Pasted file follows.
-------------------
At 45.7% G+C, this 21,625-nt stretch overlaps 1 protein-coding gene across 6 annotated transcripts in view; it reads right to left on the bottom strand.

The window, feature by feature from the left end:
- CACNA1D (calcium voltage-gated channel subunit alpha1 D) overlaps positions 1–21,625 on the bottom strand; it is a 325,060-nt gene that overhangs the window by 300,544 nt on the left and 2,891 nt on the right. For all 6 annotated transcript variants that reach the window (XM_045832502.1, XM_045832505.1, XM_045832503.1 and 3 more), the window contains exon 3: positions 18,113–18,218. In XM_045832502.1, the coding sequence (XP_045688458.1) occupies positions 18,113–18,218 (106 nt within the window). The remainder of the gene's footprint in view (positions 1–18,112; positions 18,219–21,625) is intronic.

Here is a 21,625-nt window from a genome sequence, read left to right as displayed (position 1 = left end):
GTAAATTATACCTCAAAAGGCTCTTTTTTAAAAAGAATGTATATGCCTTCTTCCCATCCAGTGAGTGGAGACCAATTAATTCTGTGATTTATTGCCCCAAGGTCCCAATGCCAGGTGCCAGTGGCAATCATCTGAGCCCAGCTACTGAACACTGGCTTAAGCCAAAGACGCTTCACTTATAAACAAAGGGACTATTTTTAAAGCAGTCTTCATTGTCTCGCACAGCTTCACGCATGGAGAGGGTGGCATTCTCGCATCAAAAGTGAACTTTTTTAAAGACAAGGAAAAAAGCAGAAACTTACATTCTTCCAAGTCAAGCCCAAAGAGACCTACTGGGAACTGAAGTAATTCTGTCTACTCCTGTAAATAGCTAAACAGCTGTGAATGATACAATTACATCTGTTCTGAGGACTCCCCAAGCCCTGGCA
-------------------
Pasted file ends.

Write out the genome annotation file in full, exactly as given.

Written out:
At 45.7% G+C, this 21,625-nt stretch overlaps 1 protein-coding gene across 6 annotated transcripts in view; it reads right to left on the bottom strand.

The window, feature by feature from the left end:
- CACNA1D (calcium voltage-gated channel subunit alpha1 D) overlaps positions 1–21,625 on the bottom strand; it is a 325,060-nt gene that overhangs the window by 300,544 nt on the left and 2,891 nt on the right. For all 6 annotated transcript variants that reach the window (XM_045832502.1, XM_045832505.1, XM_045832503.1 and 3 more), the window contains exon 3: positions 18,113–18,218. In XM_045832502.1, the coding sequence (XP_045688458.1) occupies positions 18,113–18,218 (106 nt within the window). The remainder of the gene's footprint in view (positions 1–18,112; positions 18,219–21,625) is intronic.

Here is a 21,625-nt window from a genome sequence, read left to right as displayed (position 1 = left end):
GTAAATTATACCTCAAAAGGCTCTTTTTTAAAAAGAATGTATATGCCTTCTTCCCATCCAGTGAGTGGAGACCAATTAATTCTGTGATTTATTGCCCCAAGGTCCCAATGCCAGGTGCCAGTGGCAATCATCTGAGCCCAGCTACTGAACACTGGCTTAAGCCAAAGACGCTTCACTTATAAACAAAGGGACTATTTTTAAAGCAGTCTTCATTGTCTCGCACAGCTTCACGCATGGAGAGGGTGGCATTCTCGCATCAAAAGTGAACTTTTTTAAAGACAAGGAAAAAAGCAGAAACTTACATTCTTCCAAGTCAAGCCCAAAGAGACCTACTGGGAACTGAAGTAATTCTGTCTACTCCTGTAAATAGCTAAACAGCTGTGAATGATACAATTACATCTGTTCTGAGGACTCCCCAAGCCCTGGCA